Factors in adolescent health

Health Matters

Understanding the health and development of adolescents is an important element for ensuring the transition from child to adult. Adolescence is a time of significant change for a young person. It marks a period during which a child moves from relying on the judgement and authority of others to learning to make independent and responsible choices. Add in physical changes – not the least of which is a remodelling of the brain’s basic structure in areas that affect logic, impulse control, intuition and language – and it becomes clear why this may be such a difficult period for a young person.

Adolescence is a time for developing skills for healthy adulthood and of experimentation in activities that may be beneficial to health. It is also a time of experimentation in potentially harmful activities. For most, these experiences will not ultimately be damaging, but others will develop behaviours that are harmful to their health in adolescence and later life. Supportive relationships with families and peers, in schools and the community can lessen the incidence and harm of risky activities; they can also encourage health-enhancing behaviours among adolescents.

The development of adolescents is also influenced by their social environment. The likelihood of engaging in potentially risky activities such as getting drunk or using drugs is higher when people around them do so.

A number of themes show up in the research on adolescent development. We find that there will be clustering of behaviours. This means that individuals who engage in one risky behaviour (for example, smoking) are more likely to engage in other risky behaviours (insufficient physical activity or excessive alcohol use).

Resilience is a second important theme. It has been used to explain why some individuals and groups overcome obstacles better than others. Resilience is a sort of insulating capacity that enables people to cope successfully or to bounce back in the face of adversity or risk. Resilience increases with the number of developmental assets an adolescent possesses.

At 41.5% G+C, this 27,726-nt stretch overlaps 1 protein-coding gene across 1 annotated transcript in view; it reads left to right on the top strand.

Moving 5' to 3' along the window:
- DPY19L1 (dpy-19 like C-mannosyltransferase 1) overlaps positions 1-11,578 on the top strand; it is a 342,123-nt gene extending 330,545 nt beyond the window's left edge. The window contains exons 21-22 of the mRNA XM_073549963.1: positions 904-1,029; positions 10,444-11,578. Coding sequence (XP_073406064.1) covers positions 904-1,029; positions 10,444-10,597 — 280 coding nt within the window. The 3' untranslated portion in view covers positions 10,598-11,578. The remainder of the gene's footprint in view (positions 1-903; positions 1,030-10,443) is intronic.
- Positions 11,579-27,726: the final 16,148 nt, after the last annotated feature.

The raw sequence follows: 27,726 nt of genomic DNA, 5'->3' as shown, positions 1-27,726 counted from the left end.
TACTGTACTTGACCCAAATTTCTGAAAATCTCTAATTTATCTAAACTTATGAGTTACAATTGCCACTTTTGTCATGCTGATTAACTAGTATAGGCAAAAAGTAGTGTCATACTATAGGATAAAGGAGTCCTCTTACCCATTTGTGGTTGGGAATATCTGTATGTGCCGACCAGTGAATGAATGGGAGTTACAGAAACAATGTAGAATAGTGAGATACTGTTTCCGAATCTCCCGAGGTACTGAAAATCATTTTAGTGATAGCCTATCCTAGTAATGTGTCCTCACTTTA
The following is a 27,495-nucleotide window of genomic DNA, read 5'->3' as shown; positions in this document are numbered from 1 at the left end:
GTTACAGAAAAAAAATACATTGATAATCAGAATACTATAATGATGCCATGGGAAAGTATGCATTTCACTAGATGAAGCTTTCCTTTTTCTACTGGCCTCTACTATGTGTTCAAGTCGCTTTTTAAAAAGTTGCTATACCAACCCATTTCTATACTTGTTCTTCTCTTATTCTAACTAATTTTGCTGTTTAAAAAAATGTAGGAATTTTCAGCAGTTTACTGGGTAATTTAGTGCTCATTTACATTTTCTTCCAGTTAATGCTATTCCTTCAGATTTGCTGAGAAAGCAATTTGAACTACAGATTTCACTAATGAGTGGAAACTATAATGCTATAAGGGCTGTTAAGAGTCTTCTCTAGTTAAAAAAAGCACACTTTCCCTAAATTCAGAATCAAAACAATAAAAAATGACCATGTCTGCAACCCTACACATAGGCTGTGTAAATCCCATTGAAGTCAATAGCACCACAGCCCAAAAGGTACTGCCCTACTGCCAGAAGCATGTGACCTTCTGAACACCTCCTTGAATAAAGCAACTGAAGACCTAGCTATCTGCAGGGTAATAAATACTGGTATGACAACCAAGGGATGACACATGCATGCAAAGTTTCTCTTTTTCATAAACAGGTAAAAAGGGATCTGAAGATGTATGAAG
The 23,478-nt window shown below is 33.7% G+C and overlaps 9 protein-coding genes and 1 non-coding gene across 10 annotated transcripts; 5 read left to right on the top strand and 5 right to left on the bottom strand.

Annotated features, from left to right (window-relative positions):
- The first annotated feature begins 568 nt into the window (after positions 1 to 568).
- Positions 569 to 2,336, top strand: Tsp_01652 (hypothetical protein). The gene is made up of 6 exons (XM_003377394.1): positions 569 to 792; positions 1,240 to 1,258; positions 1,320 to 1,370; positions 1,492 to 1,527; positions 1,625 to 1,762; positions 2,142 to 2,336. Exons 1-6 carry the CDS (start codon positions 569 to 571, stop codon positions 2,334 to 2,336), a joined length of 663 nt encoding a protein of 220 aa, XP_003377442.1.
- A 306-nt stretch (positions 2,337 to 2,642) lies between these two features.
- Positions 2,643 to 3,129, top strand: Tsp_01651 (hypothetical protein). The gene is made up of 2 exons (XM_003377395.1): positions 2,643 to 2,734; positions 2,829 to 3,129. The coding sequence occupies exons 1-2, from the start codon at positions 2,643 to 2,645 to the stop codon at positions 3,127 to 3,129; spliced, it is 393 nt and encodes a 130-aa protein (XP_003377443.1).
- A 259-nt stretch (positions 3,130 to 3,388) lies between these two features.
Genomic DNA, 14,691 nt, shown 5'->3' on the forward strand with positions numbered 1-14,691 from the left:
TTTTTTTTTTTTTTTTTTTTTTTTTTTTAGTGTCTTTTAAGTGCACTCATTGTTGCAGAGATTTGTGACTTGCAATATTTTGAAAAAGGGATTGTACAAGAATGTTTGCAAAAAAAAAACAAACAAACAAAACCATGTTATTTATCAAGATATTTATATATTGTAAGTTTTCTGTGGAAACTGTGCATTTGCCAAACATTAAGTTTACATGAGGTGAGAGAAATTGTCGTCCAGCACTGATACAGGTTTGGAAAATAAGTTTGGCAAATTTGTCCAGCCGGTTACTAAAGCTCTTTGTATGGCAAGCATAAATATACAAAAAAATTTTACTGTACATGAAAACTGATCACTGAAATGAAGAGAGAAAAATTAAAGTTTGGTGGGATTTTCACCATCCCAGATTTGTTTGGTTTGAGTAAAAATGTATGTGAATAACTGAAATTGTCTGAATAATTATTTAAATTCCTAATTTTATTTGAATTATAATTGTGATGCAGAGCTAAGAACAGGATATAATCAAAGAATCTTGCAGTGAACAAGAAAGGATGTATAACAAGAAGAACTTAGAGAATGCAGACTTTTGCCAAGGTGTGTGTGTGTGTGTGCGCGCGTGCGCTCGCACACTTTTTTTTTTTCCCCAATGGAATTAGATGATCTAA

Developmental assets are described as positive relationships, opportunities, competencies, values and self-perceptions that teens need to succeed. These may be external (support, empowerment, boundaries, expectations) or internal (a commitment to learning, positive values, social competencies, positive identity).

Assets and feelings of connectedness play important roles in healthy development, including protecting youth against risky behaviours, promoting positive and healthy choices and building resiliency in youth to help them cope with challenges and difficulties. The more assets an adolescent possesses, the more likely they are to engage in positive, health-enhancing activities and the less likely to engage in activities potentially harmful to their health.

Engagement and empowerment are both features that strengthen an adolescent’s development. Engagement comes from involvement in meaningful, organized activities such as school, music, sports or community work. Empowerment comes from having safe social spaces where adults enable youth to play a role in planning and decision-making.

Adolescence can be a trying time, but it can equally be an exciting and rewarding time of change, action and evolution from child to adult.

Dr. Paul Martiquet is the Medical Health Officer for the Sunshine Coast and Powell River.

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